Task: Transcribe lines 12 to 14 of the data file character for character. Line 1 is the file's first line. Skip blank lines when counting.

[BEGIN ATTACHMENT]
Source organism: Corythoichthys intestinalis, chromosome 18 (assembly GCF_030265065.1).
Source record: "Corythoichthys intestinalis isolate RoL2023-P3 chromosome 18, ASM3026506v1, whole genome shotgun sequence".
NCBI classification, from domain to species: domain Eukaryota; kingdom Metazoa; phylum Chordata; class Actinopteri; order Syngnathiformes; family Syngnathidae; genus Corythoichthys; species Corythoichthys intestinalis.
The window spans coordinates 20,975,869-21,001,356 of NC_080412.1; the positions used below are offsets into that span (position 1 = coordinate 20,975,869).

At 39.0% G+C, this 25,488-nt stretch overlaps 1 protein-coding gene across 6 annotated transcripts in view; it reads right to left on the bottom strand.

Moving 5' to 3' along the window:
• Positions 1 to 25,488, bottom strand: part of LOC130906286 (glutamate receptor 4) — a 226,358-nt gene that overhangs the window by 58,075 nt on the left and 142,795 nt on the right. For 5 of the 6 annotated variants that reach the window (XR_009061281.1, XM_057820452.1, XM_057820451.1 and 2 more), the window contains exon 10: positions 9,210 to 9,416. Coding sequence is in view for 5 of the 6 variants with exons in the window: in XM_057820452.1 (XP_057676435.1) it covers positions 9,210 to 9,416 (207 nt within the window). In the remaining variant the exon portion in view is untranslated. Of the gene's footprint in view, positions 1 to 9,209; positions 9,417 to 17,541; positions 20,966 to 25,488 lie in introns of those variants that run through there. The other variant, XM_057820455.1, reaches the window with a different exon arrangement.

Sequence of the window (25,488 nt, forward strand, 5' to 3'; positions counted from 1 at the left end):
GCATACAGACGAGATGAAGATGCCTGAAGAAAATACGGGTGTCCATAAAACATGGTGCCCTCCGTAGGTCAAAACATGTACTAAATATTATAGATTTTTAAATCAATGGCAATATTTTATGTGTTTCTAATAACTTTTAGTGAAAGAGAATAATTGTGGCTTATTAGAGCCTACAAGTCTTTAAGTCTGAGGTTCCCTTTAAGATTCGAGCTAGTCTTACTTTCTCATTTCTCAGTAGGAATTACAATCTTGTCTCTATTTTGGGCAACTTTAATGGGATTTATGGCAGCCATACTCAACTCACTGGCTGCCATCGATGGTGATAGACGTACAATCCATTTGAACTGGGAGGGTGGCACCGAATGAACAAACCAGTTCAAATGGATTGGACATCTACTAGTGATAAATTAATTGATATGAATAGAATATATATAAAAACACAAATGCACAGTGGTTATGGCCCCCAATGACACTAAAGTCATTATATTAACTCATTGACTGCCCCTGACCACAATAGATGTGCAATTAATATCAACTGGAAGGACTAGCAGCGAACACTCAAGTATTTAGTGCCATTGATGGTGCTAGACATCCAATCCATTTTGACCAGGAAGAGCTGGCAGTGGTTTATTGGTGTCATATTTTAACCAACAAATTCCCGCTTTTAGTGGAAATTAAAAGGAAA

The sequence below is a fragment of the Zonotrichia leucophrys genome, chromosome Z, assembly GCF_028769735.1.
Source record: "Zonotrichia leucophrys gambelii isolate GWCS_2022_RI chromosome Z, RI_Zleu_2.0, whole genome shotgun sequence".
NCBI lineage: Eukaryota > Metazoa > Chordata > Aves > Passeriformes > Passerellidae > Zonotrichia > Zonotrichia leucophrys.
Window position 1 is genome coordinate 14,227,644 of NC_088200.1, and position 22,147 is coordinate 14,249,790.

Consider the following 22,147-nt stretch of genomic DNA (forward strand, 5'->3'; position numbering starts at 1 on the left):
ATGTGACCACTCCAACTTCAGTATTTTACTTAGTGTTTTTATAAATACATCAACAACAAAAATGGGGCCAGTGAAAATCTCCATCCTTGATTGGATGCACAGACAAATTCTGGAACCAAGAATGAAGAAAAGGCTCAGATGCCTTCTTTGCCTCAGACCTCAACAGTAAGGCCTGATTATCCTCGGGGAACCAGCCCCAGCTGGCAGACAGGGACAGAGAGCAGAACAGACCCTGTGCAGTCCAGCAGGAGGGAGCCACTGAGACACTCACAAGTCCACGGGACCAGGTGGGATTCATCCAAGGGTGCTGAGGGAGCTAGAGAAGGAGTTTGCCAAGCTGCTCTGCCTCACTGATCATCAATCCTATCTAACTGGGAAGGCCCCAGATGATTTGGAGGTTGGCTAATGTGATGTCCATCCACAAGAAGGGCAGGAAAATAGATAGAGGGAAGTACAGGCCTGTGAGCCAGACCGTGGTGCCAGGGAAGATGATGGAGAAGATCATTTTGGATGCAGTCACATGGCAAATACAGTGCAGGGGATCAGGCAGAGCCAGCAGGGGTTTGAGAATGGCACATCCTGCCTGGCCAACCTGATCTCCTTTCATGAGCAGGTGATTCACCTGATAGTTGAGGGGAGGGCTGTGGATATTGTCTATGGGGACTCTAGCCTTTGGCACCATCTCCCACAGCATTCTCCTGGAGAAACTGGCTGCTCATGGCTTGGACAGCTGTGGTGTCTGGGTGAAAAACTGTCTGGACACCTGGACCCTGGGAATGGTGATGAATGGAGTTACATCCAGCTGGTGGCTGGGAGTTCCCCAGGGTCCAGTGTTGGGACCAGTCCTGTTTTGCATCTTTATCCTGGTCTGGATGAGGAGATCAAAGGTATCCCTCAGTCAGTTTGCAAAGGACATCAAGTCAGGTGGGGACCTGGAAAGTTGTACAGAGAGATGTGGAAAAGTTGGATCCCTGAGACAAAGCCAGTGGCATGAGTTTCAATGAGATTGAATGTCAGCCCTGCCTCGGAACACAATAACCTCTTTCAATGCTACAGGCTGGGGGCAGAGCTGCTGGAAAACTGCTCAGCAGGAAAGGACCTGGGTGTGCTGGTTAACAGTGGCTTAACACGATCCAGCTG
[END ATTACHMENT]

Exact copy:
NCBI lineage: Eukaryota > Metazoa > Chordata > Aves > Passeriformes > Passerellidae > Zonotrichia > Zonotrichia leucophrys.
Window position 1 is genome coordinate 14,227,644 of NC_088200.1, and position 22,147 is coordinate 14,249,790.

Consider the following 22,147-nt stretch of genomic DNA (forward strand, 5'->3'; position numbering starts at 1 on the left):